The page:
If there's one thing that I've noticed over the years, it's how many people talk about how hard it can be to find an inexpensive yet reliable car. Most cars out there, if they're reliable, will cost over $25,000 to get brand-new. If they're used, many reliable cars will end up being as much as $10,000 — even after years of being used.
I've heard people complain about buying a cheap car that breaks down within months of getting it. I've also heard of people who just blindly insist that a good car can't be bought under a certain price. Others, still, have told me that they can't trust a used car, or a certain brand of car.
So, why are inexpensive reliable cars so hard to find these days? Well, it's actually not, if you know what to look for. If you're having trouble finding a reliable car at an affordable cost, it could be because of the following reasons...
You're not actually inspecting the cars that you buy.
Most inexpensive reliable cars are hidden among lower quality cars in dealership lots or are being sold by private sellers after years of use. In other words, it's hard to distinguish the lemons from the gold bars at first glance.
Buying a car without inspecting it is like reaching into a paper bag filled with jelly beans hoping you pick out a specific flavor — in theory, this might work for you, but in practice, it's unlikely to work in your favor.
If you want to get a cheap, reliable car, you still have to treat it like a major financial purchase. Get a mechanic to look at the car for you, note any major damages, and give you an idea of whether it'll be reliable or not.
Talk is cheap, but it can make you pay a lot more than what a car is worth if you're not careful. So always, always look before you leap.
Don't trust dealerships when it comes to car suggestions.
Inexpensive reliable cars are not usually the ones that dealerships will try to get you to buy. Why? Because they want to get rid of the lemons that more car-smart people won't touch with a 10-foot pole. If they think that you are gullible, they'll stick you with an overpriced junk car in a heartbeat.
The dealership is not your friend. The dealer is not your friend. They will act like friends, but that doesn't mean that you should trust them with your car choice. If you don't believe me, then, by all means, look online to see how many scummy dealership horror stories you can find.
It's much, much better to research the most reliable car models and use that research to base your decision than it is to hope that the guy making a buck off of you will act in your best interest.
Understand that location matters, too.
As bad as it sounds, many areas that are economically downtrodden tend to have way better car prices than more upscale areas. The reason why is simple — upscale areas tend to have people who get more detached from the standard prices of everything. They have more money to spend, so they won't care if prices are slightly higher in many cases.
So, if you want to find good but cheap cars, you might need to go to a city that isn't well-off. Moreover, dealerships in these areas also are more likely to have more inexpensive reliable cars than their upscale counterparts because the people who go there tend to want reliability over flash, too.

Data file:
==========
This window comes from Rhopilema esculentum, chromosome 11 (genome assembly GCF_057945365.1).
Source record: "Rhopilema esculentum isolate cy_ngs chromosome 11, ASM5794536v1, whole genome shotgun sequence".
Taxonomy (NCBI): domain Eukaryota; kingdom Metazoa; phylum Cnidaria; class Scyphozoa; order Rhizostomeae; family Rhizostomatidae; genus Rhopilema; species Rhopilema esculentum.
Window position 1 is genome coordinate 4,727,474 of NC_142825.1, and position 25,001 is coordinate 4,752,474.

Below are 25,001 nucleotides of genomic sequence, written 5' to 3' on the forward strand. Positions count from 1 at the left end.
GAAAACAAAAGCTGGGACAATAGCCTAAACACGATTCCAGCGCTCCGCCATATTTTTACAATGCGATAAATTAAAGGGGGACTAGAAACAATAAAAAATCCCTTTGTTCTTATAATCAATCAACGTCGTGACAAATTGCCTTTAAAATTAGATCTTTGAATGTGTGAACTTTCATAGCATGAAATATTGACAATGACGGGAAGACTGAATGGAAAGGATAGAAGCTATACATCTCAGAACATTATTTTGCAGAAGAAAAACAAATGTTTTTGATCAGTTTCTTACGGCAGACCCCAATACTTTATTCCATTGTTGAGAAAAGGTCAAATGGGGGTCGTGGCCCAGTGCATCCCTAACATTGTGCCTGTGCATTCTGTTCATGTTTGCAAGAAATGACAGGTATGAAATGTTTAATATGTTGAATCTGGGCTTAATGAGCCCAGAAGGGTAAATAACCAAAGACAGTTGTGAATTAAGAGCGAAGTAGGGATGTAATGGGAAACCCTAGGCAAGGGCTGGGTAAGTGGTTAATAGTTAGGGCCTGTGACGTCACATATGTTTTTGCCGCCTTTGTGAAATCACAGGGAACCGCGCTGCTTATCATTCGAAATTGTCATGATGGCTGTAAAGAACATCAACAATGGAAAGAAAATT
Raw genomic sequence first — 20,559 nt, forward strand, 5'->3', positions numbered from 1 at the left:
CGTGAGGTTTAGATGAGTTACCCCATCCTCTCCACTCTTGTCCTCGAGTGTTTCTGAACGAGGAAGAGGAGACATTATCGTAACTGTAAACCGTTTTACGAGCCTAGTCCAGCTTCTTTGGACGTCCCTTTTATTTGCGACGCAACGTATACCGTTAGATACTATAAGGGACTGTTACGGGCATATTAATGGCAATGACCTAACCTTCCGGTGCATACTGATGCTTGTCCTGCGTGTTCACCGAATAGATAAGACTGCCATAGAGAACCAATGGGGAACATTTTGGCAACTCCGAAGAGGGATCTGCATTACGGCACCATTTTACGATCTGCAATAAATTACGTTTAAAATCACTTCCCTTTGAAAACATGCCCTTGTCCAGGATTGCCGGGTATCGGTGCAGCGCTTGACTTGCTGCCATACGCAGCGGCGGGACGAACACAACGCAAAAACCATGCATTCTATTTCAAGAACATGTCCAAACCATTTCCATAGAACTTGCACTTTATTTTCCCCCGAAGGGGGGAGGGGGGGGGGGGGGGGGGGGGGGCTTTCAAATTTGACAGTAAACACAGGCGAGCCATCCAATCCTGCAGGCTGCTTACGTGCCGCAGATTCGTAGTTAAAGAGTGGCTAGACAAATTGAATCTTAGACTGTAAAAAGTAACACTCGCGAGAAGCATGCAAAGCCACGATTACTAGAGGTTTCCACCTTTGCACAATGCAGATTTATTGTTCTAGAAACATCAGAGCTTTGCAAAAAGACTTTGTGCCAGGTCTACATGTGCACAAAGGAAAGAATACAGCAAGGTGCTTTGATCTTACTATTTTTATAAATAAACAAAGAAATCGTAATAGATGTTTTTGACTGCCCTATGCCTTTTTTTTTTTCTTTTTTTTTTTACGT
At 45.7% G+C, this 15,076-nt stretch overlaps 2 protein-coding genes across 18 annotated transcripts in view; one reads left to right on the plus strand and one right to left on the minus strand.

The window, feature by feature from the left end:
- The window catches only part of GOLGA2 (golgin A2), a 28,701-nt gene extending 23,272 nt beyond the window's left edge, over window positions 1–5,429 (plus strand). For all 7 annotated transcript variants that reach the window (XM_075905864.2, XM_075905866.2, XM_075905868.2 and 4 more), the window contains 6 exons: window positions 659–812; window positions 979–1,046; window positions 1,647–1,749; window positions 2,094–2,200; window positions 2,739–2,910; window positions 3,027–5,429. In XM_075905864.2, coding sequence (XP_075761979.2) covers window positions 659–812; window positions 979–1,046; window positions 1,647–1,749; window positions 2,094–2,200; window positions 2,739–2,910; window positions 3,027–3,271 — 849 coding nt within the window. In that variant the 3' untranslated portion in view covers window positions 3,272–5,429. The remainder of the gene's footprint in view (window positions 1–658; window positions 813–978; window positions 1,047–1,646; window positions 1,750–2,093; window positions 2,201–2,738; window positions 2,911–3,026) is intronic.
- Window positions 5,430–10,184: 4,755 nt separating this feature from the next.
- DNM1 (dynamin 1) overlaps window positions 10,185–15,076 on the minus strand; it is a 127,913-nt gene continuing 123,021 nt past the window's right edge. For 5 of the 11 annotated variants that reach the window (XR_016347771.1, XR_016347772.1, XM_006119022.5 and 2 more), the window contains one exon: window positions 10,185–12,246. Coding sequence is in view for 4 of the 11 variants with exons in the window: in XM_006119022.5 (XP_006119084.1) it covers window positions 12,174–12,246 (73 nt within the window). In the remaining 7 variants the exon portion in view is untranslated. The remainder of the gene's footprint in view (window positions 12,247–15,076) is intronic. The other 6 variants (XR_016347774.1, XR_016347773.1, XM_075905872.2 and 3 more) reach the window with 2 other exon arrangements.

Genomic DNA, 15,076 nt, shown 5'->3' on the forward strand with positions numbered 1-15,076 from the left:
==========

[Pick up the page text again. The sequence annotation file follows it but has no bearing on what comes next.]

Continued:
If you don't know any dealerships in the area, going online in your car search can be a wise choice.
If you're looking for added reassurance of the car's good standing, get a certified pre-owned car.
Certified pre-owned cars are cars that have to undergo inspections and repairs before they are sold by dealerships. They're refurbished so that they have fewer problems and are a little bit more reliable than just a standard car.
Most dealerships will also repair certified pre-owned vehicles at a discount, simply because they're contractually obligated to stand by them for a longer amount of time. This is also true with warrantied cars, too.
Either way, a little accountability is a good thing when you're looking for inexpensive reliable cars... and yes, there are inexpensive certified pre-owned cars out there.
Understand that different brands have different reliability levels.
The car manufacturer that makes your potential car will make a big difference in the reliability level of your car. Not all car companies are made equal, otherwise, a Porsche would cost the same as a Kia.
Before you buy a car, make sure you learn about which car brands are the most reliable — and what are the best years of each car you're considering buying. This will give you a baseline of what to expect, and also will help you avoid buying a natural lemon.
That being said, swearing by one brand when shopping for a reliable car is not a wise idea, either. Every car brand out there has had good models in terms of reliability and affordability.
So, maybe it's best if you just know which car you want to buy before you even hit the dealership lots.
Your mileage may vary — literally.
Lastly, it's important to remember that your mileage may vary. I mean this literally and figuratively.
100,000 miles on a Toyota will not be the same level of reliability as 100,000 on a Yugo. In 100,000 miles, the Toyota will still be fine. However, chances are that the Yugo will already have destroyed itself by then.
I've seen people who had cars that looked like they were ready to dissolve into rust last for 15 years. I've also seen cars that looked perfect save for one scratch light themselves on fire after a year of ownership.
So, to a point, yes, it is about luck. However, with enough research, you will be able to increase your odds of finding great but inexpensive reliable cars to buy.